Objective: To investigate CD4 cell count recovery following ART initiation in perinatally HIV-infected children diagnosed in later childhood.
Design: Observational prospective cohort study of newly diagnosed children aged 6-15 in Harare, Zimbabwe.
Methods: Participants were enrolled into a cohort at seven primary healthcare clinics between January 2013 and January 2015. ART was initiated according to national guidelines and CD4 cell counts were performed 6-monthly over 18 months. The relationship between CD4 cell count and time on ART was investigated using regression analysis with fixed (population) and random (individual) effects, and age at ART initiation as a covariate.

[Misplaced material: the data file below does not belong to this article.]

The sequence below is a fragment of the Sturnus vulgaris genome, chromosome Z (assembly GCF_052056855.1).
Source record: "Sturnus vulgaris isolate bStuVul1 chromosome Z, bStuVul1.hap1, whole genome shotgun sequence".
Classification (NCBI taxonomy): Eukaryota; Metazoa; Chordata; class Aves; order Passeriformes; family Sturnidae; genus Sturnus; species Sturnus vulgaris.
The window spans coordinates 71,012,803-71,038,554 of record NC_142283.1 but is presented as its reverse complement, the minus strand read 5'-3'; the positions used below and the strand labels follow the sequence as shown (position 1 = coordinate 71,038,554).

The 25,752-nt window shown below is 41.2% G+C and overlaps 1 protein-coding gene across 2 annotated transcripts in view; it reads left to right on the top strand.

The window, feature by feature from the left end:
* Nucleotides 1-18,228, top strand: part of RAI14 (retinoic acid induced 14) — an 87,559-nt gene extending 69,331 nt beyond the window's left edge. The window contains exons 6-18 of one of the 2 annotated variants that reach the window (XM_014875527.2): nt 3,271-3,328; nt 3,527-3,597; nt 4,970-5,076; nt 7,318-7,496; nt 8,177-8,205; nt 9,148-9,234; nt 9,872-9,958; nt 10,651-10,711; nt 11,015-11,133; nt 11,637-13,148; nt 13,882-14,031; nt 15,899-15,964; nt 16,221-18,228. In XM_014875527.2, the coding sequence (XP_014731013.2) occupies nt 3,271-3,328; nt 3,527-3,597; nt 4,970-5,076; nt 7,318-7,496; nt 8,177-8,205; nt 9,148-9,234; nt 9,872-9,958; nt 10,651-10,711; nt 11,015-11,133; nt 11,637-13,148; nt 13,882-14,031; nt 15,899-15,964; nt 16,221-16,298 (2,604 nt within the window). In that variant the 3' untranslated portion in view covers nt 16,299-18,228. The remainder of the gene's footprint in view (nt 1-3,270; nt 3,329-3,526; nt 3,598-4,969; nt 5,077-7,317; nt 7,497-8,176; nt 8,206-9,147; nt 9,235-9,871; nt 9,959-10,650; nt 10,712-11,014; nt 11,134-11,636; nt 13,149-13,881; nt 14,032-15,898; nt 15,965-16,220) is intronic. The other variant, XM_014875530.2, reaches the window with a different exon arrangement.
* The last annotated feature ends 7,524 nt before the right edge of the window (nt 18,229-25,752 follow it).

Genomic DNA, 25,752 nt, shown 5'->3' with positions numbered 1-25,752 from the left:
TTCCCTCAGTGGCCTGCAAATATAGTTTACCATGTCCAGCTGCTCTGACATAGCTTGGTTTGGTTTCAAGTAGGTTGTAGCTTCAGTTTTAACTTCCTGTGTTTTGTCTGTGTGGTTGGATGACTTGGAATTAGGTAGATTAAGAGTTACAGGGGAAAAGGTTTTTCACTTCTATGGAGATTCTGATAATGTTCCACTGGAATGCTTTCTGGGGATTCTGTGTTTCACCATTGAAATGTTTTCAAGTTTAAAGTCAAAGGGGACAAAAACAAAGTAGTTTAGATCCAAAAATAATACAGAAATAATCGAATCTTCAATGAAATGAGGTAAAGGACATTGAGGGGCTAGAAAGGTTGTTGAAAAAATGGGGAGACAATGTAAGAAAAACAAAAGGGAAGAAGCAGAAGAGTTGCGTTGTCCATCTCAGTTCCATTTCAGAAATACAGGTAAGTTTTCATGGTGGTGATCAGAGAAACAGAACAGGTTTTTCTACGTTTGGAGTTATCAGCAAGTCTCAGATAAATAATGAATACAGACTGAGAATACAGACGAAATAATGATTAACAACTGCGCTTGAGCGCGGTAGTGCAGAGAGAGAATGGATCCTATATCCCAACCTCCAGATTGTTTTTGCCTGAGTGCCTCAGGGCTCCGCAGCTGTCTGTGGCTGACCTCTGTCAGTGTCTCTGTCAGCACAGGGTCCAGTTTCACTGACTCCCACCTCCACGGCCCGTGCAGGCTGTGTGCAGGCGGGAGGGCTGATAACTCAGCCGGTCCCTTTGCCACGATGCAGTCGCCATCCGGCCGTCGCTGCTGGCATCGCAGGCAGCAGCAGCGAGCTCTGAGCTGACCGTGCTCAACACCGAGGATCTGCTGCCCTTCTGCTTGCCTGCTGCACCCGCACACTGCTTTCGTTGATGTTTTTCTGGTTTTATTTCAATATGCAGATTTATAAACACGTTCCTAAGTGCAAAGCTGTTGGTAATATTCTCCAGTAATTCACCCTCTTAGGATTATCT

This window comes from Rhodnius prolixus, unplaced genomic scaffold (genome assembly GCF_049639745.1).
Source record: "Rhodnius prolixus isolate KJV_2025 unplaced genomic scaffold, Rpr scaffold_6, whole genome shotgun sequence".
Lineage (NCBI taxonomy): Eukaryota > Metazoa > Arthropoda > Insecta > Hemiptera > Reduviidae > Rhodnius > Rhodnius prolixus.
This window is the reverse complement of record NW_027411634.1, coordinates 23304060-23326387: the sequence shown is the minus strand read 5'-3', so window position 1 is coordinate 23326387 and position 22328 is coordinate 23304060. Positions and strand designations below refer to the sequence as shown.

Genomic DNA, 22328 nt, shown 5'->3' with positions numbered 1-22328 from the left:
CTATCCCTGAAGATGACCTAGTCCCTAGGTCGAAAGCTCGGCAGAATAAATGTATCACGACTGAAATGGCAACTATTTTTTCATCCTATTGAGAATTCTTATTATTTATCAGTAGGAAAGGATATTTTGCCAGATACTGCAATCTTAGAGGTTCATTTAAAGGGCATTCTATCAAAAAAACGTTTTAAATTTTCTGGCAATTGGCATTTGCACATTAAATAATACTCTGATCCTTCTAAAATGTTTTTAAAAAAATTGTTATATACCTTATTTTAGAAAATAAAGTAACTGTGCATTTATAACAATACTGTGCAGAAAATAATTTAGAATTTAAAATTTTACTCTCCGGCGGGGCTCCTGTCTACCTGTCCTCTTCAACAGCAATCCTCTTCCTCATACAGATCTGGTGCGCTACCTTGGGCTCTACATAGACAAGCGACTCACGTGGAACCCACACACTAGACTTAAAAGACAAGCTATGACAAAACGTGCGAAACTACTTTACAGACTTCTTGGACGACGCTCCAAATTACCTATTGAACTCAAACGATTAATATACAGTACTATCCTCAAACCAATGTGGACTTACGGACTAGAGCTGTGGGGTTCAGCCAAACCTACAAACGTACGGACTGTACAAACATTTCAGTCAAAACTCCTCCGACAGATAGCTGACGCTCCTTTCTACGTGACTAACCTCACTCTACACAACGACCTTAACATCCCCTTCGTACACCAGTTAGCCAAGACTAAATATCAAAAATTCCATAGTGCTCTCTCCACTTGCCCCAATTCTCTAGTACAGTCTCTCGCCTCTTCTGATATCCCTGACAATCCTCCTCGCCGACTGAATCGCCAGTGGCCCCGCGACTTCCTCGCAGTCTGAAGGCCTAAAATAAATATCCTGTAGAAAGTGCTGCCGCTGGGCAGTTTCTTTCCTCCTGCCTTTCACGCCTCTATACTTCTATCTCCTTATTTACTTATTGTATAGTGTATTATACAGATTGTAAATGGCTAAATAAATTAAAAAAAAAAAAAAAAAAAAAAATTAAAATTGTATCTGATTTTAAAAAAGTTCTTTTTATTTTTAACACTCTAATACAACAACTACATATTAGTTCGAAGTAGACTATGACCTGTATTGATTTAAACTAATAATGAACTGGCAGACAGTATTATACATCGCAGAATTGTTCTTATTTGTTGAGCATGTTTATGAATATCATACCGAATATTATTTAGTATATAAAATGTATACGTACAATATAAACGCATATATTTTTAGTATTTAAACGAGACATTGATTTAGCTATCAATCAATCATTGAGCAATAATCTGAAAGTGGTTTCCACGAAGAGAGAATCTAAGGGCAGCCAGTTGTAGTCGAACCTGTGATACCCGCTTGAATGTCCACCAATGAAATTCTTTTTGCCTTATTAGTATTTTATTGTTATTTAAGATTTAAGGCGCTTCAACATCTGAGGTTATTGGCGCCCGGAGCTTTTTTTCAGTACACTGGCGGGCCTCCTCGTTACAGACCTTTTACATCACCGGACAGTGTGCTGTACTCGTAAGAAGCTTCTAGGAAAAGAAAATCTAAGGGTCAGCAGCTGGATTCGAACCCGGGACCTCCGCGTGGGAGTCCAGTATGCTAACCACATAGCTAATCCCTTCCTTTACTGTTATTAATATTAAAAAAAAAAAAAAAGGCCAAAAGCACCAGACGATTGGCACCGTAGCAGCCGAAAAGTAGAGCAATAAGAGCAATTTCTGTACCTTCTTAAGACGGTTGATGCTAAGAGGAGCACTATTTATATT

Results: Of the 307 participants who initiated ART, the median age at initiation was 11.7 years (interquartile range 9.6-13.8). The addition of an individual intercept and slope as random effects significantly improved the model fit compared with a fixed effects-only model. CD4 response (using a square-root transformation) was best modelled using a two-knot linear spline, with significant effects of time on ART and age at ART initiation. Younger children had a higher CD4 cell count at ART initiation (-17.9 cells/μl per year of age), an accelerated increase during the first 3 months on ART (-38.9 cells/μl per year of age at day 84), and a sustained higher CD4 cell count.
Conclusion: Earlier ART initiation in older children is associated with accelerated CD4 cell count recovery and lasting immune reconstitution. Our findings support WHO guidance recommending ART initiation in all children, irrespective of disease stage and CD4 cell count.